The Parole Officer

Published on: March 23rd, 2004

THE PAROLE OFFICER

6/10

UK 2001
director : John Duigan
script : Steve Coogan, Henry Normal
cinematography : John Daly
editing : David Freeman
music : ?
stars Steve Coogan, Lena Headey, Om Puri, Steven Waddington
95 minutes

Having established himself alongside Tony Hancock, John Cleese and Chris Morris as one of British TV’s few comic geniuses, Steve Coogan tries the big screen for size with The Parole Officer. His fans won’t be disappointed by the results. But neither will they be especially satisfied, especially if they’re expecting a showcase for Coogan’s talents, or the introduction of a new ‘persona’ to match the monstrous likes of Alan Partridge, Gareth Cheeseman and Paul / Pauline Calf.

It turns out to be a fairly basic comic heist picture, likeable but lightweight. Coogan’s the star, but this isn’t any kind of ‘star vehicle,’ and Simon Garden is a tame creation compared with some of his more entertainingly obnoxious predecessors. He’s a well-meaning and only mildly annoying bumbler with shades of Frank Spencer, Mr Bean, and the characters Woody Allen used to play when he could still get away with chasing (on-screen) skirt. He’s also a probation officer – not a ‘parole officer,’ whatever that may be. Simon is repeatedly described by himself, and by everyone else, as a probation officer. So why the title? Did the real probation service object – or is it something to do with the potential trans-Atlantic audience?

It’s not as if ‘The Parole Officer’ is especially snappy anyway. ‘The Friends of Simon Garden’ would be better – the friends being a trio of former ‘clients’: dignified Asian businessman George (Puri), amiably lunkish ex-boxer Jeff (Waddington) and nerdy computer whizz Colin (Ben Miller). Having successfully transformed them into law-abiding members of society, Simon must lure them back off the straight and narrow so they can help him rob a bank vault. The motive isn’t money – the vault contains a videotape Simon needs to prove his innocence in a murder case and nail the actual killer, bent cop Burton (Stephen Dillane). Adding further complications are teenage tearaway Kirsty (Emma Williams), who discovers the bank-robbery plan and invites herself into the ‘crew,’ and Simon’s tentative romance with a non-bent cop, Emma (Headey).

And that’s what The Parole Officer is full of: complications. While there’s a likeably Ealing-comedy air to the shenanigans, they end up getting out of hand. It was a wise choice to hire a ‘proper’ director (i.e. not just another jaded has-been from British TV sitcoms) in Aussie Duigan, and he makes fine use of many Manchester locales, but he’s basically just a safe pair of hands, ill-equipped to sort out a script that shows signs of drastic over-work. The basic structure is fine, but writers Coogan and Normal pile way too much plot on board, with confusingly hectic results. Promising character details (Jeff is a fishmonger; George was a serial bigamist, etc) are introduced, then left undeveloped or forgotten about, and potentially strong elements are crowded out in the rush.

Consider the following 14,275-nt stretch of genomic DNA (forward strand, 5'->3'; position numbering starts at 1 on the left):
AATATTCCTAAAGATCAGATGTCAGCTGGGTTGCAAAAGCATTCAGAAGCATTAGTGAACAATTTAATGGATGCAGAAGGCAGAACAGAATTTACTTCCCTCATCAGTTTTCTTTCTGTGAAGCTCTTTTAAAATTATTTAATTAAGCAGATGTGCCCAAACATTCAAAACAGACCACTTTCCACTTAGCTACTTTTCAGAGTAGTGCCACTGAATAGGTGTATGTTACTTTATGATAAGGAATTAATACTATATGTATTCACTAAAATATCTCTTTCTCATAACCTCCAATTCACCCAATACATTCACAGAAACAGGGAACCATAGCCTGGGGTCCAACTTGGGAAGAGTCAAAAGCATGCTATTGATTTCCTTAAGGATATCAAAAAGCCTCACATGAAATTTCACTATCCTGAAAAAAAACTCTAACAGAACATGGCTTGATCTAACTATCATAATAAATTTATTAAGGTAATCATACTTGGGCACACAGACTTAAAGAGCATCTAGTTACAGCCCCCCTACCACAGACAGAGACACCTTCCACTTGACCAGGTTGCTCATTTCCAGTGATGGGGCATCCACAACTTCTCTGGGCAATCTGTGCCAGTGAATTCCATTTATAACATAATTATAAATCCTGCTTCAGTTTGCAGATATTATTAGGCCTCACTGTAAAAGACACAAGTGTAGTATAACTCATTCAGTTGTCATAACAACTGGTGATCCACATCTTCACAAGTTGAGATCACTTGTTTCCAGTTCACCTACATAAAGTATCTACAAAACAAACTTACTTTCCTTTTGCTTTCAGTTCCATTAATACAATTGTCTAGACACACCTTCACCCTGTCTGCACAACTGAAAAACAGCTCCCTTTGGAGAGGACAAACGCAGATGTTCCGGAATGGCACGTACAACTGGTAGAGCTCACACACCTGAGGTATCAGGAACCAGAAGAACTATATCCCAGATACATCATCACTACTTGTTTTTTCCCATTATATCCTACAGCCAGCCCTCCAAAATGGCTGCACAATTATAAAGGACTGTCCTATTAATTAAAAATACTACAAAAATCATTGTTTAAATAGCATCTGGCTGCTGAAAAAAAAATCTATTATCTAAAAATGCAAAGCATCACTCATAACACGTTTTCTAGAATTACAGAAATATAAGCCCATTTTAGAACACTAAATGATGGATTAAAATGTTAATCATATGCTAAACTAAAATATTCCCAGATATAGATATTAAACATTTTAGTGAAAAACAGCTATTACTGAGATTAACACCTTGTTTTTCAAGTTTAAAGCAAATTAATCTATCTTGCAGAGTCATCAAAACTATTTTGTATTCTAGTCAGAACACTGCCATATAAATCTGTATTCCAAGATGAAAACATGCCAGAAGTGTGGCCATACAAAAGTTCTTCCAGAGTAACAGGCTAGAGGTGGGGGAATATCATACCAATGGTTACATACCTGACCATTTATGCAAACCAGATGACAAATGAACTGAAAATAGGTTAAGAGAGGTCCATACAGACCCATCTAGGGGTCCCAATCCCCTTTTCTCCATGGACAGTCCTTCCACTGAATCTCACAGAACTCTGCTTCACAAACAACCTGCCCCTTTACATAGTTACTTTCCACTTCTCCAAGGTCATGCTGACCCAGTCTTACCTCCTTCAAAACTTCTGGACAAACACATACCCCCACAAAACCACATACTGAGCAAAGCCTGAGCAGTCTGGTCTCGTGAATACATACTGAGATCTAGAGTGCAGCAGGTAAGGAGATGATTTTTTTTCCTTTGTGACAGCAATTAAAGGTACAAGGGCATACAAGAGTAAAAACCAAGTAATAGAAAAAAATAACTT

It’s especially disappointing to see the prominently-billed Jenny Agutter restricted to two brief scenes and a few skimpy snatches of dialogue – especially considering we get far too much of Williams’s well-scrubbed ‘joyrider’ Kirsty, a character which makes no sense at all. Likewise, Headey has very little to do as Emma (seek out Aberdeen and Gossip to see what this strong actress is capable of). Nor does Waddington, but that isn’t a problem as it’s an entertaining performance even when Jeff’s doing or saying very little: both character and actor just get a kick out of being so hulkingly massive, and so does the audience. There’s a great little moment towards the end when Jeff, striding with his besuited ‘gang’ through the marble corridors of Manchester Town Hall puts on some flashy wraparound sunglasses, immediately and effortlessly out-dogging the Reservoir Dogs.

But this is Coogan’s show – it’s a mark of his skill that he’s able to rise above the intermittent chaos and deliver yet another minutely-observed persona, full of brilliant bits of physical and verbal character-comedy. Having tested the waters, let’s hope Coogan the writer lets rip a bit more next time. Here, he’s guilty (along with co-writer Normal) of spreading the jokes round the crowded ensemble a little too thinly. And there are moments when a funnier, wilder, better picture can be glimpsed beneath the slightly bland sitcom feel of the finished product – perhaps this could even have been the first proper British ‘gross out’ comedy. There’s a tear-inducing scene involving a rollercoaster, a curry and a troupe of girl guides that matches anything in the Farrellys’ output.

But having set the bar so high less than half an hour in, The Parole Officer never comes close again. There is a highspot late on, but it isn’t especially comic – an unbilled actor pops up in what must be this year’s most spectacularly unlikely and unexpected star cameos. It’s just as well, since his character is used as an absurd deus ex machina to neatly wrap up the plot’s messy convolutions. To reveal his name, however, would be an unforgivable movie-reviewing sin.

6th August, 2001
(seen Warner Village, Newcastle, Aug-6-01)
by Neil Young
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